Report Issue 4 from PRAXIS & the UK National Commission for UNESCO on Reducing Inequalities & Decolonising Heritage Practices: the important of people-centred approaches. The report features key insights, recommendations, and case studies from Dr Carly Bagelman, Liverpool Hope University, and Tesfalem H. Yemane, PhD Researcher at the School of Sociology and Social Policy, University of Leeds.

Issue 3 report brief from the PRAXIS and UK National Commission for UNESCO conference 'Heritage and Our Sustainable Futures' session on Re-thinking Capacity Strengthening for Sustainable Development. The report reflects on harnessing the potential of heritage to rethink current approaches for local capacity strengthening for sustainable development, from formal and informal education, to training and other learning activities. The report features key insights, recommendations, and case studies from Eugene Jo, Dr Nelson Mlambo, Prof Loredana Polezzi, Alfonse M. D’Amato, Judith Hall, and Helen Jones.

A summary of Mr Klaje's visit to the UK, March-May 2022. Including workshops in Belfast, Glasgow, Edinburgh and Leeds

This article by Henry Redwood, Tiffany Fairey, and Jasmin Hasić provides an analytical case study of a participatory youth-led filmmaking project in Bosnia and Herzegovina. Using the conceptual framework of hybridity, it critically considers whether and to what extent youth centred, participatory arts projects can facilitate the emergence of a positive hybrid peace.

Longing for Lost Normalcy: Social Memory, Transitional Justice, and the ‘House Museum’ to Missing Persons in Kosovo by Schwandner-Sievers, S. and Klinkner, M. In spring 1999, amidst a wider ethnic cleansing campaign, Serb police forces abducted Ferdonije Qerkezi’s husband and four sons, who were never to be seen alive again. She subsequently transformed her private house into a memorial to the lost normalcy of her entire social world. The authors trace this memorialization process; her struggle for recognition; her transformation into an iconic mother of the nation and her activism, both for missing persons and against the internationally-driven Serb-Albanian normalization process in Kosovo. From a multi-disciplinary perspective, the authors critically reflect on the theoretical concept of “normative divergence” in intervention studies.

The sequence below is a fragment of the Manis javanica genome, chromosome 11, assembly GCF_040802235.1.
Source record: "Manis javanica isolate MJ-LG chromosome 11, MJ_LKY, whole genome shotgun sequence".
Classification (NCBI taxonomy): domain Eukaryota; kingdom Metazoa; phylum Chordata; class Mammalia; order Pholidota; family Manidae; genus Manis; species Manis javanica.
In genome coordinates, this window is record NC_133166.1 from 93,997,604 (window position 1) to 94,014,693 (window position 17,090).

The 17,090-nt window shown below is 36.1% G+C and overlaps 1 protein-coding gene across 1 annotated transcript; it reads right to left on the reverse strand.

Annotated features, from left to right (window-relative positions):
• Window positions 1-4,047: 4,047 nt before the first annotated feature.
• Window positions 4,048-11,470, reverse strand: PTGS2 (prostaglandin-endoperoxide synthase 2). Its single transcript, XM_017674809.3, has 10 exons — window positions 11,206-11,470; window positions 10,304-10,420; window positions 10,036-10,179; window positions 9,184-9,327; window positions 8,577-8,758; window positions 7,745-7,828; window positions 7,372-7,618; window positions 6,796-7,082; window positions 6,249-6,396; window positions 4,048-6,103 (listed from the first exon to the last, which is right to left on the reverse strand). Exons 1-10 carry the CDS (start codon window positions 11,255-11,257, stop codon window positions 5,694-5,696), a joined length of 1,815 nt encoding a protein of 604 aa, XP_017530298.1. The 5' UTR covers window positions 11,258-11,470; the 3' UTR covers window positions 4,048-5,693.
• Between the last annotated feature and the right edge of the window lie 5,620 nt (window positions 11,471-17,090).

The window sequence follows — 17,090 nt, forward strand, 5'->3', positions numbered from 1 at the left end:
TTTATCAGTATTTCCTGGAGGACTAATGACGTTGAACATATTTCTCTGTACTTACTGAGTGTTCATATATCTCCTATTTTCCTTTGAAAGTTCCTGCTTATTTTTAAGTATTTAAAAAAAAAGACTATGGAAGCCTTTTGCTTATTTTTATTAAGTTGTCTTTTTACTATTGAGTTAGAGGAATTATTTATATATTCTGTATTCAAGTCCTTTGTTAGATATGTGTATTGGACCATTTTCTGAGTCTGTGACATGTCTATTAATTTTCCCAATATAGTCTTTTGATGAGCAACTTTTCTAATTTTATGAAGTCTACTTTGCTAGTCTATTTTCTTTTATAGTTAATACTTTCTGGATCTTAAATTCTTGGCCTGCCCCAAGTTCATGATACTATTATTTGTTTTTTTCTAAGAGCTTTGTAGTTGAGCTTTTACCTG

Inside-out and outside-in on dealing with the past in Kosovo by Nita Luci and Linda Guisa is a chapter in the edited book Unravelling Liberal Interventionism Local Critiques of Statebuilding in Kosovo edited by Gëzim Visoka and Vjosa Musliu. This edited volume gives local scholars a platform from which they critically examine different aspects of liberal interventionism and statebuilding in Kosovo

Epistemic justice and everyday nationalism: An auto‐ethnography of transnational student encounters in a post‐war memory and reconciliation project in Kosovo is a journal article by Nita Luci and Stephanie Schwandner-Sievers. This contribution explores how everyday nationalism, in often unexpected and hidden ways, underpinned a cocreational, educational project involving several local (Albanian) and international (British based) university students and staff collaborating on the theme of post‐war memory and reconciliation in Kosovo.

Un)photographing Peace is a journal article written by CTS Principal Investigator Tiffany Fairey.

The Creative Expression and Contemporary Arts Making Among Young Cambodians research project analysed the creative practices and concerns of young adult artists (18-35 years old) in contemporary Cambodia. The project examined the extent to which the arts are being used to open up new ways of enacting Cambodian identity that encompass, but also move beyond, a preoccupation with the Khmer Rouge (1975-1979). Existing research has focused on how the recuperation and revival of traditional performance is linked to the post-genocidal reconstruction of the nation. In contrast, this research examines if, and how, young artists are moving beyond the revival process to create works that speak to a young Cambodian population. The research used NGO Cambodian Living Arts’ 2020 Cultural Season of performances, workshops, and talks as a case study through which to examine key concerns of young Cambodian artists, trace how these affected their creative process, and analyse how the resulting works were received among audiences. Find out more in the project report.